Bury Your Dead (Chief Inspector Armand Gamache #6)


Porter Wilson all but swooned. Winnie and Elizabeth exchanged glances. If they’d only realized it was so easy. But then Porter’s face clouded again as the reality sunk in.

This might not be an improvement. They’d gone from no police to now two forces occupying their building.

Not to mention the body.

“I wonder if I could leave Henri with you while I go into the basement?”

“Absolutely,” said Winnie, taking the leash. Gamache also gave her some biscuits for Henri, patted him, told him to be a gentleman, then left.

“I don’t like this,” he heard Porter say just as the door closed. He suspected he was meant to hear it. But, then, he didn’t much like it either.

A uniformed officer was waiting for him in the corridor and together they made their way through the warren of hallways and staircases. Gamache had to admit he was completely lost, and suspected the officer was too. Boxes full of books and papers lined the linoleum floors, elaborate stairways led to grotty washrooms and deserted offices. They came to two huge wooden doors and opening them they walked into a spectacular double-height ballroom that led into an equally spectacular twin. Both empty except for a few ladders and the ubiquitous boxes of books. He opened one of them. More leather-bound volumes. He knew if he picked one up he would be well and truly lost, so he ignored it and instead followed the increasingly frustrated officer down another corridor.

“Never seen anything like it,” said the officer. “All this beautiful space, gone to waste. Doesn’t seem right. What’re they doing with this great building? Shouldn’t it be used for something worthwhile?”

“Like what?”

“I don’t know. But there must be something someone could use it for.”

“Someone is using it.”

“Les Anglais.”

Gamache stopped. “Excusez-moi?”

“Les têtes carré,” the young officer explained.

The square heads.

“You will treat these people with respect,” said Gamache. “They’re no more tête carré than you and I are frogs.” His voice was hard, sharp. The officer stiffened.

“I meant no harm.”

“Is that really true?” Gamache stared at the young officer, who stared back. Finally Gamache smiled a little. “You won’t solve this crime by insulting these people, or mocking them. Don’t be blinded.”

“Yes sir.”

They walked on, down endless hallways, past some magnificent rooms and past some dreary rooms, all empty. As though the Literary and Historical Society was in full retreat, regrouping into that one splendid library where General Wolfe watched over them.

“Over here, sir. I think I’ve found it.”

They went down some steps and found a uniformed officer standing bored guard over a trap door. On seeing the Chief Inspector he stood straighter. Gamache nodded and watched his young guide leap down the metal ladder.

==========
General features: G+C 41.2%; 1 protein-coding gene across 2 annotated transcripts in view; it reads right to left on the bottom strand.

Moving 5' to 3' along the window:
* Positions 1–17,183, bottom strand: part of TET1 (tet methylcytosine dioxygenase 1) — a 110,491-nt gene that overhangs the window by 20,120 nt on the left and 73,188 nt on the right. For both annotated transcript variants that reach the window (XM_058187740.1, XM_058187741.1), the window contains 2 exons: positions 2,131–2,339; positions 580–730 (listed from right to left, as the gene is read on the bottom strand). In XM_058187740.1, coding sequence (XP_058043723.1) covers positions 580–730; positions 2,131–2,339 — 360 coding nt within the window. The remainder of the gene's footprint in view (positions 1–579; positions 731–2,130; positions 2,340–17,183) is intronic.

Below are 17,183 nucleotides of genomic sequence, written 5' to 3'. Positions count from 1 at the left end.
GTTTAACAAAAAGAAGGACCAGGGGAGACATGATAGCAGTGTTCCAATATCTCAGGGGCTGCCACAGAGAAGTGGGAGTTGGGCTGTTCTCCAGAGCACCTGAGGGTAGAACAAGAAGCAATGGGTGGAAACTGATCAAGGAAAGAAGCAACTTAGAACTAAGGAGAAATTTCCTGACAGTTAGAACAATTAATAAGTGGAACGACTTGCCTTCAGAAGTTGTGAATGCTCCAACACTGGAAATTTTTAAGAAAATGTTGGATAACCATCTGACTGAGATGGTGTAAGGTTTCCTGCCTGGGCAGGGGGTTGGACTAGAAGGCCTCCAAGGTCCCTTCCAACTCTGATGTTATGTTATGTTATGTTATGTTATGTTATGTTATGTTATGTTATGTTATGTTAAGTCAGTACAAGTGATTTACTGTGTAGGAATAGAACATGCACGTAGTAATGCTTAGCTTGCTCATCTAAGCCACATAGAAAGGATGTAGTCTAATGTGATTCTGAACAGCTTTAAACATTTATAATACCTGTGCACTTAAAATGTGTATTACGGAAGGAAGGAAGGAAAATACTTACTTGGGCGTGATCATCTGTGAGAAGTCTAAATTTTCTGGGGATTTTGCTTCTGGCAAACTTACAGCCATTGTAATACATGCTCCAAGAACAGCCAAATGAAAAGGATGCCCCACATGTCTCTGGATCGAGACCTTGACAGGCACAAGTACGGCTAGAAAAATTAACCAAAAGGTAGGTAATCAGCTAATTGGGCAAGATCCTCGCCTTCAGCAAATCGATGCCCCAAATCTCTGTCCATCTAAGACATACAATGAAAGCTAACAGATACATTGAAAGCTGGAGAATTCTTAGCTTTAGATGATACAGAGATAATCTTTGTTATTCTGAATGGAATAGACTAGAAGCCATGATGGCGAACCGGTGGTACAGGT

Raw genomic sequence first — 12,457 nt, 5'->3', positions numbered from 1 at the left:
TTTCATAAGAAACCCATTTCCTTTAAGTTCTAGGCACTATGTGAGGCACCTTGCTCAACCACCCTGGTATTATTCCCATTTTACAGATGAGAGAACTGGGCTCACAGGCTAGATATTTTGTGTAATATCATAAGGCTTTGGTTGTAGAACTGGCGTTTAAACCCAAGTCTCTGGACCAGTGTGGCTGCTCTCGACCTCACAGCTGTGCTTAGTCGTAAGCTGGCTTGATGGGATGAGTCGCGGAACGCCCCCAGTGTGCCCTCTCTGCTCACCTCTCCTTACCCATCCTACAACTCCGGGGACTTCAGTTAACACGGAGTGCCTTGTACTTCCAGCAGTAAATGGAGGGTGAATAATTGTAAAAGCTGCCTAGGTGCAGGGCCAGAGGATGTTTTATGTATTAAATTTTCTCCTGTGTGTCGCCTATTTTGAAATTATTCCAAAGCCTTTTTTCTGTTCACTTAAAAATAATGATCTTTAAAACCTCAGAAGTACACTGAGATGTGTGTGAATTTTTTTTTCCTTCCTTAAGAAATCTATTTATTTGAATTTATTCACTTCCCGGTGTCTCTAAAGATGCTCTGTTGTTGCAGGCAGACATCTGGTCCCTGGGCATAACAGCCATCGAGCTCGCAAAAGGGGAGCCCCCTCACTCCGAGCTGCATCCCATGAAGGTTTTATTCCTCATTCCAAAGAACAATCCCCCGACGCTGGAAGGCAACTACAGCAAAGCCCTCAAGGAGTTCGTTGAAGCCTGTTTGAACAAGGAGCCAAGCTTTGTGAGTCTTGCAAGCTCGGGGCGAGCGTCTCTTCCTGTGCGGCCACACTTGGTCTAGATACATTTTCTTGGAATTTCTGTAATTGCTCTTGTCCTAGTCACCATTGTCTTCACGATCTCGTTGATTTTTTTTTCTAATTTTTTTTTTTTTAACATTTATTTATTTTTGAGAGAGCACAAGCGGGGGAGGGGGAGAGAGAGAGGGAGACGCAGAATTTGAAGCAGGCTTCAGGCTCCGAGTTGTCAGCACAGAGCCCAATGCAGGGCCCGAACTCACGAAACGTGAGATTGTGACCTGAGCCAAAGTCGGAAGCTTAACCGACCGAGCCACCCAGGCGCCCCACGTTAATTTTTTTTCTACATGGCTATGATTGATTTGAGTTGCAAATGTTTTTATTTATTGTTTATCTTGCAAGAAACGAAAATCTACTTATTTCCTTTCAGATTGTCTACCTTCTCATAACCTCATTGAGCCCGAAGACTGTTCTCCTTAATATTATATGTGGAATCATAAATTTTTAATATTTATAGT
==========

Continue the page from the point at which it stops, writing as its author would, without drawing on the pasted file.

Gamache hadn’t been prepared for this.

At the bottom the officer stared up, waiting, his face going from eager to questioning. What could be keeping this man? Then he remembered. He walked a few rungs up the ladder and extended his hand.

“It’s all right, sir,” he said quietly. “I won’t let you fall.”

Gamache looked at the hand. “I believe you.” He carefully descended and took the strong young hand in his.

Jean-Guy Beauvoir sat by the fire, a beer and a steak sandwich in front of him. Peter and Clara had joined him and Myrna and Gabri sat on the sofa facing the fireplace.

It was Beauvoir’s first time back in Three Pines since they’d arrested Olivier Brulé for the murder of the Hermit, Jakob. He looked into the huge, open fire and remembered loosening the bricks at the back and sticking his arm all the way in, right up to his shoulder and rummaging around. Afraid of what he might feel, or what might feel him. Was there a rat’s nest back there? Mice? Spiders? Maybe snakes.

As much as he declared himself to be rationality itself, the truth was, he had an active and untamed imagination. His hand brushed something soft and rough. He’d stiffened and stopped. His heart pounding and his imagination in overdrive, he forced his hand back. It closed around the thing, and he’d brought it out.

Around him the Sûreté team had clustered, watching. Chief Inspector Gamache, Agent Isabelle Lacoste and the trainee, Agent Paul Morin.

Slowly he dragged the thing out from its hiding place behind the fire. It was a small, coarse burlap sack, tied with twine. He’d placed it on the very table where his beer and sandwich now sat. And he’d gone in again, finding something else hidden back there. A simple, elegant, beautiful candelabra. A menorah, actually. Centuries old, perhaps thousands of years, the experts later said.